Those confidence levels are arrived at through consensus, and I would say it's done in the form of an expert judgment. In other words, these scientists know a great a deal about the problem in their particular chapter. They look at all the evidence, and they come up with - they discuss it a lot, they argue, and they come up with a final expert judgment and then give this quantitative or rather qualitative word associated with quantitative.
And very often in each chapter, they will have a very specific set of criteria that leads to whether they say something is likely versus very likely.
FLATOW: All right, thanks (unintelligible), hope that answers your question, Sean.
1-800-989-8255. Darren Samuelsohn, is this is the last IPCC report, or are there more to come?
Mr. SAMUELSOHN: Now there's two more to come. One will be coming out in May in Bangkok, and that's on mitigating climate change. So you're going to be seeing I think a different - all the different solutions that are out there for climate change, from carbon capture sequestration from coal-fired power plants to how agricultural reforestation can play roles, and then there will be a final wrap-up report in Valencia in Spain. And I think that one is later this fall, and that'll sort of wrap together the first report that came out in Paris, this one that came out today in Brussels and then the one that comes out in Bangkok in May.
FLATOW: Talking about global warming this hour on TALK OF THE NATION Science Friday from NPR News. And so that will be it for the year, then, and that will be it for good?
Mr. SAMUELSOHN: No, no, no, there'll be another report in five years. These come out every five years. The last one was 2001. Prior to that, the one in 1995, a lot of people say it was a strong precursor to the Kyoto Protocol that the United Nations adopted in 1997, so two years later.
It was actually published in '96, and then a year later, the first-ever mandatory emissions treaty was passed by the United Nations, and then the first one in 1990, often people refer to that one and say that that led to the underlying framework that sort of got the whole United Nations process moving and led to the Kyoto Protocol. And now the United Nations is going to be meeting in Indonesia later this year, as well, and that meeting will be trying to determine what to do when the Kyoto Protocol expires in the year 2012.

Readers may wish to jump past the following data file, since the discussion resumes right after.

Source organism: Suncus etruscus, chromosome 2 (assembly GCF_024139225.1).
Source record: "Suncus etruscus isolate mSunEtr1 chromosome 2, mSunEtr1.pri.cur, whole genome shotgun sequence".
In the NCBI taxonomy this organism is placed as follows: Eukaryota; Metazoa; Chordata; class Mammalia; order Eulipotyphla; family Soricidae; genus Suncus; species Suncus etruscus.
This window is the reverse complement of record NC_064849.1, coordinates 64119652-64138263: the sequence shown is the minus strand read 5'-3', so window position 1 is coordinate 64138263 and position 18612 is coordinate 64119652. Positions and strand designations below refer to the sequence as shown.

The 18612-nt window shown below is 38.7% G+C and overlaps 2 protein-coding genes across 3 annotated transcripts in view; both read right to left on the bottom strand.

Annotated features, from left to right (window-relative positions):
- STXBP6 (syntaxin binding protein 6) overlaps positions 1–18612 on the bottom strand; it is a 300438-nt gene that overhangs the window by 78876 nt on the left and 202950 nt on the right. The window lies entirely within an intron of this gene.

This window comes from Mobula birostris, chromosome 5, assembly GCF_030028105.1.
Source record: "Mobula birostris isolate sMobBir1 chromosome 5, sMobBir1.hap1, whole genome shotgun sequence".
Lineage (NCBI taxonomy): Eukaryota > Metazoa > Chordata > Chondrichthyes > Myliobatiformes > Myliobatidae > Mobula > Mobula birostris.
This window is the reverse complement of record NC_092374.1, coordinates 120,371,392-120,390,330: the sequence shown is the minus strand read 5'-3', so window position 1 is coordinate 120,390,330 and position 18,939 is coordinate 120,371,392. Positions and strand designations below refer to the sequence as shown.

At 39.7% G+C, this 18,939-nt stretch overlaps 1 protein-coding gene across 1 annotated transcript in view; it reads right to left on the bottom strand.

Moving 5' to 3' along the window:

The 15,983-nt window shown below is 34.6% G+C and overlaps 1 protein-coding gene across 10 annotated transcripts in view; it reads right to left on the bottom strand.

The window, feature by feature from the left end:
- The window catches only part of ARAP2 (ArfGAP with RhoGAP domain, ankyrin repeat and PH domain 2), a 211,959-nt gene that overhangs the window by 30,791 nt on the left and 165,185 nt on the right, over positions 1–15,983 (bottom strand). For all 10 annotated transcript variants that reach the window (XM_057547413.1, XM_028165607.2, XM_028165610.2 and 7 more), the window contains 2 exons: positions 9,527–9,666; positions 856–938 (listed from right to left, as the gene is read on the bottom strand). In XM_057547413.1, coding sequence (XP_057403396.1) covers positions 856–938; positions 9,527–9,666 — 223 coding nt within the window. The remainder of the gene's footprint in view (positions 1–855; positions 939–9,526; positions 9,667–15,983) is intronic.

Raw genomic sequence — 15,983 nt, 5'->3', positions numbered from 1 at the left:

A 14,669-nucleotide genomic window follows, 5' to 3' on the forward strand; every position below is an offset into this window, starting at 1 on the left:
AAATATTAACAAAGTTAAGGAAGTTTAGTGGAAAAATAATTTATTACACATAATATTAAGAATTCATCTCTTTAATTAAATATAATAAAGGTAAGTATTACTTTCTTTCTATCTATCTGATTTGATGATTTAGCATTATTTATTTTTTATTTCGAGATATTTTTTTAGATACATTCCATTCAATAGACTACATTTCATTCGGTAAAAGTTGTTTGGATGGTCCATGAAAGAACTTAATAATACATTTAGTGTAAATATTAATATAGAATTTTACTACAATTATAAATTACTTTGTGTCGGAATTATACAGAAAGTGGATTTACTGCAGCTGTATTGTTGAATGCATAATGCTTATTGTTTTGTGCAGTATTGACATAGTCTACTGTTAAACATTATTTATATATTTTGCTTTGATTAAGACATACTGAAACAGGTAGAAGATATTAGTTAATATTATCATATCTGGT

Businesses want to know what's going to happen off into the future. I'm actually here in Europe right now doing a whole series of stories trying to figure out what the Europeans are planning to do, and a lot of them are looking over to California, to the United States, to the Northeastern states, to give a signal of what kind of emission cuts can be expected out in the end of the next decade.
FLATOW: That's interesting. They're not looking to the federal government. They're looking toward the states.
Mr. SAMUELSOHN: Well right now, the states are the only ones that are interested in capping emissions. I mean, you're seeing it from the Democrats in Congress, but right now, California and its neighboring Western states - five of them altogether, and then British Columbia - have all agreed to cap and trade their emissions starting later this decade. And then you have the nine Northeastern states and Maryland capping their emissions.
So there's actually, you know, laws and regulations in place for these states. And actually earlier this week, I was with the California EPA secretary, Linda Adams, who works for Governor Schwarzenegger. They bounced around from Bonn to Brussels, and then I was with them in London earlier this week where they were meeting with all sorts of U.K. officials trying to line up and match up their emission targets, and maybe at some point link up their systems, even without the U.S. government involved.
FLATOW: So is it possible, Vicki Arroyo, for them to make an end around the federal government?
Ms. ARROYO: Well, it's somewhat complicated for states to engage in trading with the EU, for example, because Kyoto really precludes trading with uncapped countries. So they'll have to figure out how to get around some of the barriers to doing this at sort of a sub-national level, but I should say in response to what Darren said about the support of the Democrats in Congress, the truth is that one of the leaders on this issue was McCain.
There's been a McCain-Lieberman bill for some time about capping U.S. emissions or limiting emissions to a certain level and then allowing for trading, as we've done successfully here with the acid rain program, as they're doing with the EU successfully.
And now, several other senators and even folks in the House have similar proposals. So I do think that we're likely to see much more debate and hopefully passage in the next couple of years of a federal scheme that then can link up with some of those global programs.
FLATOW: Certainly for McCain, if not for the other presidential candidates, something to run on.
Ms. ARROYO: The presidential candidates are talking about climate change. That's for sure.
Mr. SAMUELSOHN: All three of them, actually, are on one bill together. Obama, Clinton and McCain are all co-sponsors of one of the many bills that's up there on Capitol Hill.
FLATOW: Who would've thunk it two years ago?
(Soundbite of laughter)
FLATOW: I remember a couple of years ago asking Senator McCain, you know, whether President Bush was on the same page as he was, and he said - I said anybody talking to the president? He said Tony Blair was, and that was maybe the end of it as far as, you know, he thought the influence he had with the president.
We've run out of time. I want to thank you all for taking time to be with us today. Linda Mearns, senior scientist and director of Institute for the Study of Society and Environment at the National Center for Atmospheric Research. Vicki Arroyo, director of policy analysis at the Pew Center on Global Climate Change; and Darren SAMUELSOHN, who is senior reporter for Greenwire. Thank you for taking time out of your busy weekend schedule for being with us today.
Ms. MEARNS: Thank you.
Ms. ARROYO: Thank you very much.
Mr. SAMUELSOHN: Thank you very much.
FLATOW: You're welcome.